France to finally fulfill offshore wind potential?
The year 2021 will be remembered for many things, including being the year when France finally starts to fulfill its offshore wind potential, observers say.
France has 3,427 km of coastline, according to the US Central Intelligence Agency World Factbook, and unlike the waters off Norway, which has over 80,000 km of coastline and tops the European table in this respect, much of it is relatively hospitable.
As new targets continue to be set across Europe for offshore wind capacity -- the EU set a goal of 300 GW by 2050 in November -- France is set to join the continent's established front-runners ringing the North Sea, finally overcoming the difficulties that hobbled any early momentum, according to Green Giraffe Director Kevin Feldman.
By the end of December, a tender is expected to be underway for 1 GW of fixed-bottom capacity off the coast of Normandy, a development area called Manche Est Mer du Nord. The tender is expected to be awarded before the 2022 presidential election, according to Feldman, whose company focuses on advising renewables companies, especially in the offshore wind sector.
In 2021 through 2022 another 0.5 to 1 GW of capacity will be made available for tender in southwest France, an area known as Sud-Atlantique. The government also plans to hold three tenders for floating capacity in 2021 and 2022, each with 250 MW of capacity. The first will be in the Bretagne Sud area, while the other two in 2022 are planned for areas in the Mediterranean. Another 1 GW of fixed offshore wind will be up for auction in 2023.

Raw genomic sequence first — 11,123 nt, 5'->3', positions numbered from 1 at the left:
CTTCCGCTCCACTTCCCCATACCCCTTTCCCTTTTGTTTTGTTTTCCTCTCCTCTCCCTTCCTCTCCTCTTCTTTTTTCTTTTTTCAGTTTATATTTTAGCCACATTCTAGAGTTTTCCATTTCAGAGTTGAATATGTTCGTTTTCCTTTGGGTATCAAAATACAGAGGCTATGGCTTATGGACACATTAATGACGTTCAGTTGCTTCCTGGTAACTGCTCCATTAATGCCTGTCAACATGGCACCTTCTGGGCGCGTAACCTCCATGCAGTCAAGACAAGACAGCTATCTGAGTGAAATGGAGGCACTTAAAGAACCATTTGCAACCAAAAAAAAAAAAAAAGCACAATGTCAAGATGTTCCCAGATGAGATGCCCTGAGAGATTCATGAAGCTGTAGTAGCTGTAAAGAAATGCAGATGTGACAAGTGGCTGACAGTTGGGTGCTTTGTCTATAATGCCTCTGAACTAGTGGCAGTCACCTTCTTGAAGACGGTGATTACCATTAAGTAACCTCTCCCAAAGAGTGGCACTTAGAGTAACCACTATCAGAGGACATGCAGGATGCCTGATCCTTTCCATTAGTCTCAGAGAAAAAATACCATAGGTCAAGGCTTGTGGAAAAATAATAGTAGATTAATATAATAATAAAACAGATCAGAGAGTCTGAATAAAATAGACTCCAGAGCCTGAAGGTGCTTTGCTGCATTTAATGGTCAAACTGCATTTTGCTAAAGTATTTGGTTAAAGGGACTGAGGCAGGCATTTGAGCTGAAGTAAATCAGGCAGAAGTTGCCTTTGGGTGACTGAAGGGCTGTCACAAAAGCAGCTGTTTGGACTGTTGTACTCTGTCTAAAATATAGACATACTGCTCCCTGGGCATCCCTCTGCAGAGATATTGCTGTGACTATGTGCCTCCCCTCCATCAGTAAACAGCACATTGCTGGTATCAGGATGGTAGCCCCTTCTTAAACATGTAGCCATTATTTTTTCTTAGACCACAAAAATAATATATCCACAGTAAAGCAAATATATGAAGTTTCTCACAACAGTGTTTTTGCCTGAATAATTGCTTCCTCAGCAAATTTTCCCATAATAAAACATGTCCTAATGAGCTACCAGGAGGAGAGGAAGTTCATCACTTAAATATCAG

The French government, which has come in for stiff criticism over its lagging efforts in the sector compared with those of its neighbors, especially across La Manche, now has a roadmap, according to Feldman, expecting 5.2 GW-6.2 GW of offshore wind to be online by 2028.
Speaking during a virtual World Forum Offshore Wind webinar, Feldman said the support for upcoming tenders -- in the form of 20-year contracts for difference (CfD) -- is strong, as it diminishes the merchant risk. The last tenders held -- Round 3 -- attracted a lot more overseas attention because of this, substations now being the responsibility of the grid operator rather than developers and pre-permitting work being allowed, he added.